Fernando Alonso has won his second consecutive Grand Prix today by claiming the top step in the Japanese Grand Prix.In what is considered a gift win by a safety car rule in Singapore, the Spaniard earned his victory today in a hard fought battle with Robert Kubica.Â Both drivers watched as Lewis hamilton overcooked the first corner after a bad start and nearly collected the field while running Kimi Raikkonen wide for which Lewis was later penalized.Â Both Heikki and Lewis hit Kimi at turn one and all three drivers as well as Felipe Massa ran wide giving Robert and Fernando the lead out of the turn.Â Felipe Massa failed to largely capitalize on Lewis’s aggressive start and penalty as he too was guilty of punting Lewis Hamilton in turn 10 on lap 2. Felipe did claw his way back into the points claiming a single point to draw him within 6 points of championship leader Lewis Hamilton.
In the calm of the McLaren offices it is easy to assume that being prudent, taking no risks and concentrating on just finishing behind Felipe in the last three races is something Lewis is quick to tell the media but in the heat of battle, Lewis seemed to forget that as his actions in turn one were completely uncalled for. Lewis is a racer and cannot abide being passed or beaten. That’s part of why he is so successful but it may just be his undoing if he can’t see the bigger picture before him.
“What can I say, it was a bad day, I’ll move on to next week,” Hamilton said. “I went wide at turn one, it was a mistake, and then Felipe hit me off, I went on the inside and he broke left and hit me pretty hard.
“I lost one point which I guess is damage limitation.”
Robert Kubica took serious criticism by McLaren boss Ron Dennis after Robert suggested that Lewis was dangerous and too aggressive. Lewis, correctly, had no direct remark to Robert’s criticism rather saying that he does his talking on the track. Apparently that on-track talk is done in this language: getting a bad start means diving way to deep into the first corner, locking your front tires in a cloud of smoke, missing the apex entirely and almost collecting the first half of the grid in the process and hitting Kimi Raikkonen in the process. Fair enough if that is your answer to Robert’s comments I can accept that…although I think Roberts off-the-track comments says more than your on-the-track talking. In fact, you may have just proved Robert correct.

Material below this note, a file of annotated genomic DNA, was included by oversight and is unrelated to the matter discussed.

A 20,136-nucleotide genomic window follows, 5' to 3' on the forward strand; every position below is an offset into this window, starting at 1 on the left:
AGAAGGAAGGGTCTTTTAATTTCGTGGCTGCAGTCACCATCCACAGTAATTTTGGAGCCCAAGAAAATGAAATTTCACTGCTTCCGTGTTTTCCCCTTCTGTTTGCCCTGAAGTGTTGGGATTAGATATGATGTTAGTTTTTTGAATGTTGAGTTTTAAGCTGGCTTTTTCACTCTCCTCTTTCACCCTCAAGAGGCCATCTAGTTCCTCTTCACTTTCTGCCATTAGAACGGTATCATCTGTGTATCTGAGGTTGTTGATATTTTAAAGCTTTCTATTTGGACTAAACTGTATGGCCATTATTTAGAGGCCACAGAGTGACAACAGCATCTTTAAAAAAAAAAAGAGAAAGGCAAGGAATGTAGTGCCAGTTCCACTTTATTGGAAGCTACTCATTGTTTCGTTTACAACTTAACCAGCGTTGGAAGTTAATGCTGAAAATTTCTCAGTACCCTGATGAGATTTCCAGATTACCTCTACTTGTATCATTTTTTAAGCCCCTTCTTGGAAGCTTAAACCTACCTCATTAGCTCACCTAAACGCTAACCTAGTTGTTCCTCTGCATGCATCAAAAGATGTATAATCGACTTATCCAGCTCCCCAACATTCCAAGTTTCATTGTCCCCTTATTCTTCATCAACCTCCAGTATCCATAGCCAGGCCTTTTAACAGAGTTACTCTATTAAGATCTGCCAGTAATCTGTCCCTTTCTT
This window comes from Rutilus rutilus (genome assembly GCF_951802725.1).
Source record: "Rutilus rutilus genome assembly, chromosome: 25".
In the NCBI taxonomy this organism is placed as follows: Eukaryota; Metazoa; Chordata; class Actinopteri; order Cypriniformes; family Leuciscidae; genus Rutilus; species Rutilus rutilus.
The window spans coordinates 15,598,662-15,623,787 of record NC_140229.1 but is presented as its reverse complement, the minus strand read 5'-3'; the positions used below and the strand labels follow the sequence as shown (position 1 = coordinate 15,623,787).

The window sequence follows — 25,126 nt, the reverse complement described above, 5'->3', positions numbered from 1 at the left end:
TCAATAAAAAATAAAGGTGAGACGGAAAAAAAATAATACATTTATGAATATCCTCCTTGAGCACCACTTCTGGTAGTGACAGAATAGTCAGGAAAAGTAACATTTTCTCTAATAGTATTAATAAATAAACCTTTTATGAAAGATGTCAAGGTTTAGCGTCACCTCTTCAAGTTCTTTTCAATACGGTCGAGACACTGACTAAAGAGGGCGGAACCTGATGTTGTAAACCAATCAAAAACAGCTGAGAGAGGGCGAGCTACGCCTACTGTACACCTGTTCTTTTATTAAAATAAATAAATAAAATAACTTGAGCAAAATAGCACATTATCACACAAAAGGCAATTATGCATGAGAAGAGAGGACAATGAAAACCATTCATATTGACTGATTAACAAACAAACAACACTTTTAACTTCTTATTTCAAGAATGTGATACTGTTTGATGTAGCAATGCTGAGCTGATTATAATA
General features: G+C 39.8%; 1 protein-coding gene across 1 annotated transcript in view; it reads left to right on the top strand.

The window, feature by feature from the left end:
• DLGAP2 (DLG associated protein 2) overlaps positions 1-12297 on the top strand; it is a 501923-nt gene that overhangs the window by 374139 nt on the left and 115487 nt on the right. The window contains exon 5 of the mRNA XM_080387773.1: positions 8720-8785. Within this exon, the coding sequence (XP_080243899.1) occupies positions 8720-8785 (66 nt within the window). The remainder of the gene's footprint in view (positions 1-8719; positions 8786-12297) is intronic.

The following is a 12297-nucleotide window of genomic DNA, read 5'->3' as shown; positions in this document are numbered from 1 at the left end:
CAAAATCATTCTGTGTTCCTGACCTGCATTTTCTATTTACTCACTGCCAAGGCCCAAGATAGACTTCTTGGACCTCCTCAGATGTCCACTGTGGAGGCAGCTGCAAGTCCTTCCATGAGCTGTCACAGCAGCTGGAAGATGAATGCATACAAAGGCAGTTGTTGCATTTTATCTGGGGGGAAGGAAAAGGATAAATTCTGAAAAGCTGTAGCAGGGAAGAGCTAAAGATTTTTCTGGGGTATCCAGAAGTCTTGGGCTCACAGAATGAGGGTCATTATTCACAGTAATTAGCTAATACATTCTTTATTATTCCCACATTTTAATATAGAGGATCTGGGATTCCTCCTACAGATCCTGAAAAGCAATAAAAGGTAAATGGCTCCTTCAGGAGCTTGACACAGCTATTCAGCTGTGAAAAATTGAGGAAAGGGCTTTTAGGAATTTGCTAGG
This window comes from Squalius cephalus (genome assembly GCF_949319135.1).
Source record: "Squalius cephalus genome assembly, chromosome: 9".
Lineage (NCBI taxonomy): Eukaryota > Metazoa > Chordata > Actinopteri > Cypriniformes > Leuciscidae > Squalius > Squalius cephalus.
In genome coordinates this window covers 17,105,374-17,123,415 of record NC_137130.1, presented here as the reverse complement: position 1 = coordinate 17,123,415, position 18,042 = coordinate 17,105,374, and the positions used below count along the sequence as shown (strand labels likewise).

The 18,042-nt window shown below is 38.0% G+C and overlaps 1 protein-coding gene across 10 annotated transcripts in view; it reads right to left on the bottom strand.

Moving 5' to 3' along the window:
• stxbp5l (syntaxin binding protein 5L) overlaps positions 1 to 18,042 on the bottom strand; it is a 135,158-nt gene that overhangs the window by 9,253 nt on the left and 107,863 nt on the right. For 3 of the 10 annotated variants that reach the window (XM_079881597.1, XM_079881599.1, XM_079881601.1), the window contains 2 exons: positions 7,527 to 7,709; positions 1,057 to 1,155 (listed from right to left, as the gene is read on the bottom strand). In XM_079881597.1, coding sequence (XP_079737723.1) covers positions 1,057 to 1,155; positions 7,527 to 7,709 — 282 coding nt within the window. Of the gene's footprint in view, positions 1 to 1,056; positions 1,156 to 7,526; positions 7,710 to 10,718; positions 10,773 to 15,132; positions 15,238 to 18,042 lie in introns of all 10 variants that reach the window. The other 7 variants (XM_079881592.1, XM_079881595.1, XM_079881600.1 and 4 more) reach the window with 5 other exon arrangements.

If Lewis wins the title this year, he will have a whole host of people to thank including himself. If he loses, he’ll have no one else to blame but himself. Today was avoidable and as it is, the boys in red had no answer for his shortcomings. Massa, who drove a good race, had his own incidents and as of this writing it remains to be seen what the Stewards will decide with the investigation between Le Seb and Massa. Should he be penalized 10-grid positions for next weekends Grand Prix, perhaps you can clinch the title then.
Honorable mentions go to the STR boys for 6th and 7th while Nelson Piquet Jr. placed 4th proving that Alan Permane was more than likely correct when he said that the cool weather would favor the Renault’s as they are good with the tires in cool weather. And we also cannot forget Jarno Trulli who held the banner for Toyota finishing 5th on this their home Grand Prix. Well done Jarno. Heikki, who could have been a mitigating factor int he Constructor’s Championship run lost and engine and retired on lap 16.
Kimi is mathematically eliminated and Massa is still facing a difficult deficit of 6 points heading to Shanghai next week. While Lewis’s first corner debacle is nothing to praise, I am more critical of Massa and Ferrari’s inability to capitalize on Lewis’s brain-fade and haul some real points home. These are the moments when you have to pounce. McLaren gave them the window of opportunity but Ferrari failed to take full advantage. Lewis showed Ferrari last year that he is capable of bending under pressure and making mistakes. Massa knew he had to pass Lewis but punting him is another story. Many will argue that he has nothing to lose but in F1 anything can happen and as it is, it did. Massa would be in the catbird seat as Lewis was penalized for pressing Kimi wide in turn 1. All hindsight I know but Ferrari are not new to this sport. Ron Dennis said it before the race even started; anything can happen in F1 and he was absolutely correct.
1. Alonso Renault (B) 1h30:21.892
2. Kubica BMW Sauber (B) + 5.283
3. Raikkonen Ferrari (B) + 6.400
4. Piquet Renault (B) + 20.570
5. Trulli Toyota (B) + 23.767
6. Bourdais Toro Rosso-Ferrari (B) + 34.085
7. Vettel Toro Rosso-Ferrari (B) + 39.207
8. Massa Ferrari (B) + 46.158
9. Webber Red Bull-Renault (B) + 50.811
10. Heidfeld BMW Sauber (B) + 54.120
11. Rosberg Williams-Toyota (B) + 1:02.096
12. Hamilton McLaren-Mercedes (B) + 1:18.900
13. Barrichello Honda (B) + 1 lap
14. Button Honda (B) + 1 lap
15. Nakajima Williams-Toyota (B) + 1 lap